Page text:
Terry and Mike blended very, very well. I am sure a lot of people couldn’t tell them apart when they traded off. I really enjoyed Terry in particular sing Little Is Much. Funny story, I formed a church quartet to sing it. I had an alto sing his part and I sang Mike’s. She got sick and had to leave prior to second service. I had to sing a combo of our two parts (cover the melody) AND the last solo with the high C. Thank God it was not first service and that I had been singing it at home for fun. I nailed the C on the solo, but chickened out and backed off and sang falsetto at the end as it is held a lot longer. :-)This was around 1994.

  16. Tony Watson wrote:

    I heard, with my own ears, Glen Payne just a few months before he passed away, say that Terry Franklin was the best tenor he’d ever heard.

    When I had a radio show from the late 80’s to mid-90’s, I played GVB’s “Little Is Much” with Terry Franklin singing it almost every week from the time it came out until I stopped hosting the show.

  17. David Bruce Murray wrote:

    Once Bill Gaither turned his attention to Southern Gospel, he did something even more important than reviving the careers of Hovie, Jake, Vestal, and the rest.

    He really raised the bar for recorded music in this industry. The production quality on _Peace Of The Rock_ is top notch overall, despite the novelty treatment given to “Every Day, Every Hour.”

    _Homecoming_ and _Southern Classics_ were somewhat off-the-cuff. By the time _Testify_ came out, though, the production level previously displayed by the GVB on _Every Day, Every Hour_ had came to the fore.

    Plus, “Arms Around The World” is just a fantastic song.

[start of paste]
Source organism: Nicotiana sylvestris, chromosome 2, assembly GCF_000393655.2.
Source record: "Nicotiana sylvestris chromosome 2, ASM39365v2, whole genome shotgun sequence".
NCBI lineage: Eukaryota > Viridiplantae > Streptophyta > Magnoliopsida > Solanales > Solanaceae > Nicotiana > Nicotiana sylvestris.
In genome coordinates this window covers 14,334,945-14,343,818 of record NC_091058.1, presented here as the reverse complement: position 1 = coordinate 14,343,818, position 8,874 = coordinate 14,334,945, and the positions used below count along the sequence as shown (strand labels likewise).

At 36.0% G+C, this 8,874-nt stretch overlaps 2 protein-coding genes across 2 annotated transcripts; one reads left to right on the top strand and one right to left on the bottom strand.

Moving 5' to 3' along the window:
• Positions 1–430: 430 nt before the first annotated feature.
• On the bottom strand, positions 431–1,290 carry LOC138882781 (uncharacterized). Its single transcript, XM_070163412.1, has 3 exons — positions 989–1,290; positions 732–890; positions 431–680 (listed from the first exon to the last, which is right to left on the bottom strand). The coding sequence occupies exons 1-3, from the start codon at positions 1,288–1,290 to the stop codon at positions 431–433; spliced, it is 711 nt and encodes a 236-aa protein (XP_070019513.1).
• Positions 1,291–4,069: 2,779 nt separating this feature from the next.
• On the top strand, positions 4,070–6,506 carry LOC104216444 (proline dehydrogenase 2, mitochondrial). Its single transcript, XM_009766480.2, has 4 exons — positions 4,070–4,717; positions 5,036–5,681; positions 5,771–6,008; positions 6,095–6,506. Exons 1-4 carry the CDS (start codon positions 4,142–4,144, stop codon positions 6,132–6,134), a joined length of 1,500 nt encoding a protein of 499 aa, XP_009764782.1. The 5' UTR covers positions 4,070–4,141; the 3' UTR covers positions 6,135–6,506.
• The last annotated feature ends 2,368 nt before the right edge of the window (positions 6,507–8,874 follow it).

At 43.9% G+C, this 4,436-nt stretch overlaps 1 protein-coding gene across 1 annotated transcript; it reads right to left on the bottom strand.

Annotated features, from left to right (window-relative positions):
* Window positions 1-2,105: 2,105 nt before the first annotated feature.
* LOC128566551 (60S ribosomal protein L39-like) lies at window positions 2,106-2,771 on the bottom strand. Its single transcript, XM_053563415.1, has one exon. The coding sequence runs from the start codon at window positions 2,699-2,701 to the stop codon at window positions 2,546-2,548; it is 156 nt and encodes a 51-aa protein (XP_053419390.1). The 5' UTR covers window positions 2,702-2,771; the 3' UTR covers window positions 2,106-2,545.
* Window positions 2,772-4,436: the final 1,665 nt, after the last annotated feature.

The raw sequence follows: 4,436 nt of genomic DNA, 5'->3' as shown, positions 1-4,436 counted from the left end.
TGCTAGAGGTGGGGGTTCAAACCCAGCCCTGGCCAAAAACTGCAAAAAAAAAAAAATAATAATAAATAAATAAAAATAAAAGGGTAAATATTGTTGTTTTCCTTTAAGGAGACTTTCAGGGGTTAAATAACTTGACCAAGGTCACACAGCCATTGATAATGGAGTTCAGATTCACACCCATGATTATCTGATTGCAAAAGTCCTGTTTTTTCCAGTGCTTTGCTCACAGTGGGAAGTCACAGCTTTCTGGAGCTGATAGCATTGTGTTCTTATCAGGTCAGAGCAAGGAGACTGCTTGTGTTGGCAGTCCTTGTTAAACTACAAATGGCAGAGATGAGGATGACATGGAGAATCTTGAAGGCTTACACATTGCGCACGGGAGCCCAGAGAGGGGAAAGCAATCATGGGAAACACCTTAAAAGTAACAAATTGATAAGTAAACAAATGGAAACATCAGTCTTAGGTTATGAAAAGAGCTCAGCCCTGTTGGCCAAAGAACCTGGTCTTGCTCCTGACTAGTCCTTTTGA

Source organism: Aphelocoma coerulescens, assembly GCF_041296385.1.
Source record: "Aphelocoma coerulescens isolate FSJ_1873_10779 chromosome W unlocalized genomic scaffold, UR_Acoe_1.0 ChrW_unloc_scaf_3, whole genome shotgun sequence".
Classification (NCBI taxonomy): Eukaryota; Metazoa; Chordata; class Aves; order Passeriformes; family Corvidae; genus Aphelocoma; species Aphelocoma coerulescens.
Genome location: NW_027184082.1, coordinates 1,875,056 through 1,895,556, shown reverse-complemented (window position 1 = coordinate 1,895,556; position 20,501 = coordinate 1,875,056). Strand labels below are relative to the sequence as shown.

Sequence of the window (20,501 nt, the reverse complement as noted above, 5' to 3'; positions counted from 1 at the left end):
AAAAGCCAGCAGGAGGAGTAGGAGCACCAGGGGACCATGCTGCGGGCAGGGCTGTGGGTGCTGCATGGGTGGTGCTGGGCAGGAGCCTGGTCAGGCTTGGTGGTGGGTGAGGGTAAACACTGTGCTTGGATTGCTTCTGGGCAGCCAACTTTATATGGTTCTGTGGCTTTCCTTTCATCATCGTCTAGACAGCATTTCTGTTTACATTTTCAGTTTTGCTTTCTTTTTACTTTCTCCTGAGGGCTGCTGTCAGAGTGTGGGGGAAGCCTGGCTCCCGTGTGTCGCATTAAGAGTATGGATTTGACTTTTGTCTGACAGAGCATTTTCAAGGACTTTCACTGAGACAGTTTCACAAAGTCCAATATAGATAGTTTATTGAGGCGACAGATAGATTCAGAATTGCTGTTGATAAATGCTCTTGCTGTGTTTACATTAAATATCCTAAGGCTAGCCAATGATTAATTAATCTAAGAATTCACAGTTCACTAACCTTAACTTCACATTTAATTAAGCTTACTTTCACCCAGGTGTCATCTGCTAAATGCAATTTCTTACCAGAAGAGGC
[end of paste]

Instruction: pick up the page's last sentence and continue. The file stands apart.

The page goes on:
18. Auke wrote:

    #quartet-man…i agree with all you said.
    But please enlighten me…on what album of the SA is We Shall See Jesus? And The Couriers Unlimited…..? what is that? i never heard of it…and i recently bought what i thought the almost complete Couriers discography on CD (which i highly recommend btw).
    Glen was right about Terry wasn’t he Tony?

    Auke

  19. quartet-man wrote:

    I forgot to mention, when we did Little Is Much the songbook wasn’t out yet, so I transcribed it. Well, actually I think the J Card in the cassette had the melody, so I just modified it and transcribed the harmonies.

    Auke, it was on their “Something Old, Something New” album from 1984. Couriers Unlimited was a group based in Kentucky that Michael joined after the Goodmans broke up. He was there for less than a year. I found my copy at Half Price Books in the nineties. I had never heard of them or it, but recognized Michael and snapped it up.

  20. Terry Franklin wrote:

    Mom, are you sockpuppetting again?? LOL Tony, thanks for the equally kind words.

  21. Auke wrote:

    Thanks Q-man for that..i actually own that album….i sometimes get a big batch of recordings in one time and miss some of the good stuff….aw well a luxury problem..i guess. I’d love to get my hands of that Couriers Unlimited recording..any suggestions where to look?

    Auke

  22. RDB wrote:

    I think the key is how it ages. Sure the Cathedrals are “old man’s music” but another word for “old” music that’s still around is “timeless”. The GVB thing dated itself, however well produced it was, while the Cathedrals is a snapshot in time that seems not be stuck in a particular era. It’s not of the “now” but you can’t peg it to the past, at least not in an essential way. I’ve never heard anything quite like it since, it was one of those things that can only happen once.

  23. quartet-man wrote:

    Auke, I have seen a few mentions online, but don’t think I have ever seen another copy for sale. I can check a place or two, but they seemed to probably be a regional group, so they might be pretty rare.

  24. Terry Franklin wrote:

    I worked with a producer years ago, Bruce Koblish (who later became President of the Gospel Music Association), who I think was in that group with Mike, along with Steve Adams. Maybe if you spend some time Googling names…

  25. quartet-man wrote:

    I believe that the ones on the lp itself are Ray Boling and Steve Wilson. As far as I know he only did the one lp with them. I know of at least one other the group did, but as far as I know Michael wasn’t on it (I have seen the cover, but not listened to it or have it.)

  26. quartet-man wrote: